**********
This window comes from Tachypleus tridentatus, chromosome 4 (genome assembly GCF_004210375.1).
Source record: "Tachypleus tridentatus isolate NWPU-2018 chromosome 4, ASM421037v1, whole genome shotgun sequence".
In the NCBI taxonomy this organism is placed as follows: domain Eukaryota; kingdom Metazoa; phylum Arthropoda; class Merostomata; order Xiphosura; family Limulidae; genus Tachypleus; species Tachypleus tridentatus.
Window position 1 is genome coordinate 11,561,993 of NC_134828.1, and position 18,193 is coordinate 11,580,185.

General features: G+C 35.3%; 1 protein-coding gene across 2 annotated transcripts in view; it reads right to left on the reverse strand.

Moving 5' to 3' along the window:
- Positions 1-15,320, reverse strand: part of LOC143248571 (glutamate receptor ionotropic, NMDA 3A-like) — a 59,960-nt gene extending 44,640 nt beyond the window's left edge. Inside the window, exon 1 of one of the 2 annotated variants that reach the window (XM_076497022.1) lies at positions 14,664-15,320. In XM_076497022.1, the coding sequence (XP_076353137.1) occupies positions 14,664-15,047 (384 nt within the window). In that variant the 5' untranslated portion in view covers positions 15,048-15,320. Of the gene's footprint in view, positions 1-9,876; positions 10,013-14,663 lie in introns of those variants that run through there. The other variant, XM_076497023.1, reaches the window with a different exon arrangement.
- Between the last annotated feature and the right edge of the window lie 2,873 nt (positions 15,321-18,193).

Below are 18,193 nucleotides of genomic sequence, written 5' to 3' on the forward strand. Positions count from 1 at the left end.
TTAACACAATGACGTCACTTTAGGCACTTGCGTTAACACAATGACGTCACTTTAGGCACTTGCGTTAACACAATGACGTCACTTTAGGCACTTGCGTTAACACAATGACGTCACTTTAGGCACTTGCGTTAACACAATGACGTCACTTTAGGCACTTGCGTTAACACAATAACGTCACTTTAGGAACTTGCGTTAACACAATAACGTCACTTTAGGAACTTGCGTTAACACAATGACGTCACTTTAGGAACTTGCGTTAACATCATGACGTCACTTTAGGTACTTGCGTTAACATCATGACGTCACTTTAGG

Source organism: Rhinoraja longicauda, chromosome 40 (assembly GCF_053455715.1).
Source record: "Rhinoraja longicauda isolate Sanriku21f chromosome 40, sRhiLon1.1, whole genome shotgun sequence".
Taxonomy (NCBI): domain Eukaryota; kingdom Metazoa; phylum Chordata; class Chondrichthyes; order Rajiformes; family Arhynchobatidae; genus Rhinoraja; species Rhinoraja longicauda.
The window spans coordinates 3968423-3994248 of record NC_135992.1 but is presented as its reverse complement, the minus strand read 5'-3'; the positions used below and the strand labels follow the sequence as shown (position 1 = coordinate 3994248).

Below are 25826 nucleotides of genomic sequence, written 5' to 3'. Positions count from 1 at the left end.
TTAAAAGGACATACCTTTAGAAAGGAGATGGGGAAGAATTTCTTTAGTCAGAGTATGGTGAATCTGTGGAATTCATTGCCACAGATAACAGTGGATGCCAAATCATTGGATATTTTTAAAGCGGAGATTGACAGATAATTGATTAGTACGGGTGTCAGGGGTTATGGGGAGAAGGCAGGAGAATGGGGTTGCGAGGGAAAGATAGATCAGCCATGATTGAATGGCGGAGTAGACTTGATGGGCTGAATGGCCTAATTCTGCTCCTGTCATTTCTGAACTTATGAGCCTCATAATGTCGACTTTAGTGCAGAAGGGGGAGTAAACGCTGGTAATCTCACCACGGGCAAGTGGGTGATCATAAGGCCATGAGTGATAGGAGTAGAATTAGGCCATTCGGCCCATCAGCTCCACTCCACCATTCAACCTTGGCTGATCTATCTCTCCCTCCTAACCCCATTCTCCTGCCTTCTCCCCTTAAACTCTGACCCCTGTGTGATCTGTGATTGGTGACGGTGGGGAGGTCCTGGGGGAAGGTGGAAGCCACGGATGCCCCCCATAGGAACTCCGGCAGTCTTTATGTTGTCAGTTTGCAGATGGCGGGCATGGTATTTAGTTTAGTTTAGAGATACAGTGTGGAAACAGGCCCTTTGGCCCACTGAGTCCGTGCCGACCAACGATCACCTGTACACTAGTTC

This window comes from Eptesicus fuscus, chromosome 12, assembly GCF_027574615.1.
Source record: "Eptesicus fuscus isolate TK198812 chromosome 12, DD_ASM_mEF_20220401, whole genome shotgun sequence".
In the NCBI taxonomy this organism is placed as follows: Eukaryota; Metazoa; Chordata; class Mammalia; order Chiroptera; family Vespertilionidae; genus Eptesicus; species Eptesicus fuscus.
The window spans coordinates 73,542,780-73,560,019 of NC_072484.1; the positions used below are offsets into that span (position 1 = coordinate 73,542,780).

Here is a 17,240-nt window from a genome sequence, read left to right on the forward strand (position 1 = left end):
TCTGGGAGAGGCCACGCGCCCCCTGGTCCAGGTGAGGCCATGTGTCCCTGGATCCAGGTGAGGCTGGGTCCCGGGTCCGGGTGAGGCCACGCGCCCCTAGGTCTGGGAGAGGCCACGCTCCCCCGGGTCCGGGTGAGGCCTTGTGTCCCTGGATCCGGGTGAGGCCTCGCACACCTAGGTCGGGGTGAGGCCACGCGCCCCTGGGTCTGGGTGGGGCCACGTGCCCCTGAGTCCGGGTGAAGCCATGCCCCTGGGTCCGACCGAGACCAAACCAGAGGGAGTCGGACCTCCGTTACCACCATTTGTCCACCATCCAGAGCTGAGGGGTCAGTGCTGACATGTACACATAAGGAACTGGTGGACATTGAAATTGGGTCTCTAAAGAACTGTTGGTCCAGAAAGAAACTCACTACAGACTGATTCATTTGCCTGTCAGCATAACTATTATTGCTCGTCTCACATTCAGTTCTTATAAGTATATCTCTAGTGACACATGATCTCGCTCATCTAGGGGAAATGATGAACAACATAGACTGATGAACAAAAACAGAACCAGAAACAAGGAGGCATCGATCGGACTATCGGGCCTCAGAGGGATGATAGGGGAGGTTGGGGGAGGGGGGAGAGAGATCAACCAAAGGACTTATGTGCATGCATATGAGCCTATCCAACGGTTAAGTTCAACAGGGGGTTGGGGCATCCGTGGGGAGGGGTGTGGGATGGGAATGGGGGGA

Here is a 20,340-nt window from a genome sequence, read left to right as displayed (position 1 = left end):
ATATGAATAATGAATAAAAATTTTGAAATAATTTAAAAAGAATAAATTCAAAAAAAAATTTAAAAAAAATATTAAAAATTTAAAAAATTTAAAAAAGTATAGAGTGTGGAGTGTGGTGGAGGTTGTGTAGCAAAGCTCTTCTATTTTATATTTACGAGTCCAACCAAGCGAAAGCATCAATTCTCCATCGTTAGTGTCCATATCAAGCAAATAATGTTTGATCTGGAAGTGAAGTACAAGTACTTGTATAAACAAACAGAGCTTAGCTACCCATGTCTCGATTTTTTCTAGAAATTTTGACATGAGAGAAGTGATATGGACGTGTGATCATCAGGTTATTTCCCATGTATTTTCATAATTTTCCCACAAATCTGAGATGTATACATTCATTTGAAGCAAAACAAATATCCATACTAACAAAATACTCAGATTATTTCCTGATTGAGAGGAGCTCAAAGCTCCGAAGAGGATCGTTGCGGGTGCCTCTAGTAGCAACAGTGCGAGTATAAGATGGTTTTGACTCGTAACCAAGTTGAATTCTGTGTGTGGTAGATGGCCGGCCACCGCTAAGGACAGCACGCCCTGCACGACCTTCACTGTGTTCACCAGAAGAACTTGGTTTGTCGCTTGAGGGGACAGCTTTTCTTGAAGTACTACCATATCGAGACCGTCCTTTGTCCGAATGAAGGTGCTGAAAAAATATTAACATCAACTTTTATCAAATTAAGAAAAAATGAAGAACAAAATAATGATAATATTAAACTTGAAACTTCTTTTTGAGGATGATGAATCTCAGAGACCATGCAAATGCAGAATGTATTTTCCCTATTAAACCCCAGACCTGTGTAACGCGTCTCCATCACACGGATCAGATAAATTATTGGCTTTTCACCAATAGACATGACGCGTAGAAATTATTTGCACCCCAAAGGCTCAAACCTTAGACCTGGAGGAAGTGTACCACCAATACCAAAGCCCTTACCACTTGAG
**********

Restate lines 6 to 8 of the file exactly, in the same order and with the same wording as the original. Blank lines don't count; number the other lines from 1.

Moving 5' to 3' along the window:
- Positions 1-15,320, reverse strand: part of LOC143248571 (glutamate receptor ionotropic, NMDA 3A-like) — a 59,960-nt gene extending 44,640 nt beyond the window's left edge. Inside the window, exon 1 of one of the 2 annotated variants that reach the window (XM_076497022.1) lies at positions 14,664-15,320. In XM_076497022.1, the coding sequence (XP_076353137.1) occupies positions 14,664-15,047 (384 nt within the window). In that variant the 5' untranslated portion in view covers positions 15,048-15,320. Of the gene's footprint in view, positions 1-9,876; positions 10,013-14,663 lie in introns of those variants that run through there. The other variant, XM_076497023.1, reaches the window with a different exon arrangement.
- Between the last annotated feature and the right edge of the window lie 2,873 nt (positions 15,321-18,193).